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Hospital Checkup | From The Top

Specialists Can Help Create a Child-Friendly Atmosphere

July 06, 1998|CATHY ROBINSON-LEARN | Robinson-Learn is the director of the Child Life Program at Childrens Hospital Los Angeles. She has been a member of the hospital's Child Life Program for 10 years

Hospitals can be a scary place for children, whether they are patients or visitors. But as patients, separation from loved ones, isolation from social relationships and the added traumas of intrusive and often painful medical treatment can all contribute to a child's vulnerability.

Studies have shown that well-planned psychological programs can positively influence medical outcomes. Today, many hospitals use a team of experts to prepare children and family members for the hospital. Such programs reduce the emotional strain of hospitalization or visitation on children and their parents.

The core of this team is often composed of Child Life specialists, who are professionals certified by the Maryland-based Child Life Council. Typically, they hold undergraduate and graduate degrees in child development or child life studies.

Before the child even gets to the hospital, parents can take steps to make things easier.

Prior to the visit, parents should gather information from their child's doctor or the hospital medical staff to prepare everyone for what to expect. Be sure to ask such questions as: "What tests will be performed?" "How will they look and feel to my child?" "Can my child wear his own pajamas?" "Who can visit and when?" "Who is caring for my child when I'm not there?"

Make sure you take time to discuss with your child what will take place in the hospital. Explain to him or her how being in the hospital will help, and that being there is not a punishment. Reassure your child that you and other family members will be there as often as possible. Reading books and role-playing as nurses and doctors with your child are other helpful ways to prepare for hospitalization.

Child Life programs have been established at many hospitals to address the emotional, social and developmental needs of hospitalized children. Therapeutic play and activities are provided to children individually and in small groups to help them understand various medical treatments and procedures.

Once the child is in the hospital, the Child Life specialist will talk to the parents, and then the child, to determine the patient's level of understanding.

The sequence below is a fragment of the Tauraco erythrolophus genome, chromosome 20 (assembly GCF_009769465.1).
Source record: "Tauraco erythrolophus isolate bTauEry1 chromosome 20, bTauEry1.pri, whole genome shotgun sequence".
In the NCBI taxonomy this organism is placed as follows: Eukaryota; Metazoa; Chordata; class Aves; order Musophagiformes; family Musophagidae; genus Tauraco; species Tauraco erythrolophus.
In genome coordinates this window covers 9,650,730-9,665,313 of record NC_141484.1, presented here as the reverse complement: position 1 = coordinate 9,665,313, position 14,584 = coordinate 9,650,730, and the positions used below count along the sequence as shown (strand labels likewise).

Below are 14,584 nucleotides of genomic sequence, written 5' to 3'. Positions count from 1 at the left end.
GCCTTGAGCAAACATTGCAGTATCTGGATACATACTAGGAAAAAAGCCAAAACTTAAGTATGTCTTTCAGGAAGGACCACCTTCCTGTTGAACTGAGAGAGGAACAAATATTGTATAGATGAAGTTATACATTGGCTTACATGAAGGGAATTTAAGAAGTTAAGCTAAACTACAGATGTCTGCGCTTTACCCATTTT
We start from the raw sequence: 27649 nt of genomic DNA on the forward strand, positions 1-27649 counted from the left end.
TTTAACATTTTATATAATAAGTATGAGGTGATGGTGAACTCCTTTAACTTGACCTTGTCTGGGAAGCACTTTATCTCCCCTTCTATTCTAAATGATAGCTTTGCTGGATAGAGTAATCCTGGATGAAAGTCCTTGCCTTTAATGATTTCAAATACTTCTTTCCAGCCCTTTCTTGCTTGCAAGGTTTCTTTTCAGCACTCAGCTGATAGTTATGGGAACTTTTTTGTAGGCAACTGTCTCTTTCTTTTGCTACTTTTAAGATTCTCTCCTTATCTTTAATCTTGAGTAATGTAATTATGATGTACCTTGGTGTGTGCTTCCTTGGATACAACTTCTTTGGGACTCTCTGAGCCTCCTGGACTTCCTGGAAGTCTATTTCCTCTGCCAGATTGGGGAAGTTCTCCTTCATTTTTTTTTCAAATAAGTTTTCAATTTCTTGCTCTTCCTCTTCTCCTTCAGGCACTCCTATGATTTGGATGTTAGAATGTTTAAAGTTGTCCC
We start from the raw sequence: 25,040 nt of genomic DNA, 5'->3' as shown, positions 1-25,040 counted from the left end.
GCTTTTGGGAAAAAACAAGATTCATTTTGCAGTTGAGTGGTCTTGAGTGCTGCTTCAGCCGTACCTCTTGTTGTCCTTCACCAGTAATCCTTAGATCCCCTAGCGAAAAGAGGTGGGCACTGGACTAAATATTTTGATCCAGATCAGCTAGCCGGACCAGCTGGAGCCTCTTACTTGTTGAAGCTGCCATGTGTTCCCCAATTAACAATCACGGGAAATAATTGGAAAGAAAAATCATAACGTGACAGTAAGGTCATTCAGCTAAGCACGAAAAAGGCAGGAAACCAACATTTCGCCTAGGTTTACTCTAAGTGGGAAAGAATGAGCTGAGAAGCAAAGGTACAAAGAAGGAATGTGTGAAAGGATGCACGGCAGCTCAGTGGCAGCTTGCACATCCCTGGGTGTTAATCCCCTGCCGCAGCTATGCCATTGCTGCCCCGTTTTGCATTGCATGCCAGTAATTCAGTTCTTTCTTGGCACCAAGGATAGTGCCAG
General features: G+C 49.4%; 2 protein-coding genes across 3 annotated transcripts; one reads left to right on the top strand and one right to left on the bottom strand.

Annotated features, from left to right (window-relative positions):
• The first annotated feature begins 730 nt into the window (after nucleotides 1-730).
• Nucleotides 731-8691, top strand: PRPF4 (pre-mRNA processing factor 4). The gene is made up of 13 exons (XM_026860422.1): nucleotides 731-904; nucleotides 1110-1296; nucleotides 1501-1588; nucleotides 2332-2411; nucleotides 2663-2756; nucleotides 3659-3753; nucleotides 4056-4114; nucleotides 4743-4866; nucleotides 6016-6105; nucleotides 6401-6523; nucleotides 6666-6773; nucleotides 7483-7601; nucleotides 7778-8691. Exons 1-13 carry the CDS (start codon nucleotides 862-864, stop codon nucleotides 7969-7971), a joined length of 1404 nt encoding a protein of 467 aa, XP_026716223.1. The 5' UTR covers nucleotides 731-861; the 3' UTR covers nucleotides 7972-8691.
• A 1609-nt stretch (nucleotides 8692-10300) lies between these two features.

Next, the specialist will demonstrate how the procedure will be done using actual medical equipment and a preparation book with photographs to walk the family through the procedure.

The specialist will use a preparation doll designed for the patient's specific procedure. Each doll is presented with all the medical equipment (in miniature) that the patient will experience.

During the demonstration, the specialist will identify specific feelings and sensations, and will encourage the parents and the child to handle the medical equipment and demonstrate to each other what will take place.

Finally, the specialist will show the family the room where the procedure will take place and the room where the child will stay.

Many hospitals have playrooms or activity rooms that are equipped with "medical play" toys and dolls, similar to the preparation dolls. In some instances, nurses may be called upon to show a video about a particular procedure, or about a typical stay in the hospital.

During a surgical procedure, a hospital staff member will stay with the child and afterward supports the parents during the separation process.

Many hospitals have liberal visitation policies for parents, often allowing them to sleep in the child's room. Many, however, have stricter visitation policies for other family members and friends, generally restricting visitors below a specified age, depending on the procedure, the area of the hospital and the child.

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For more information, write to the Child Life Council, 7910 Woodmont Ave., No. 310, Bethesda, MD, 20814-3015.

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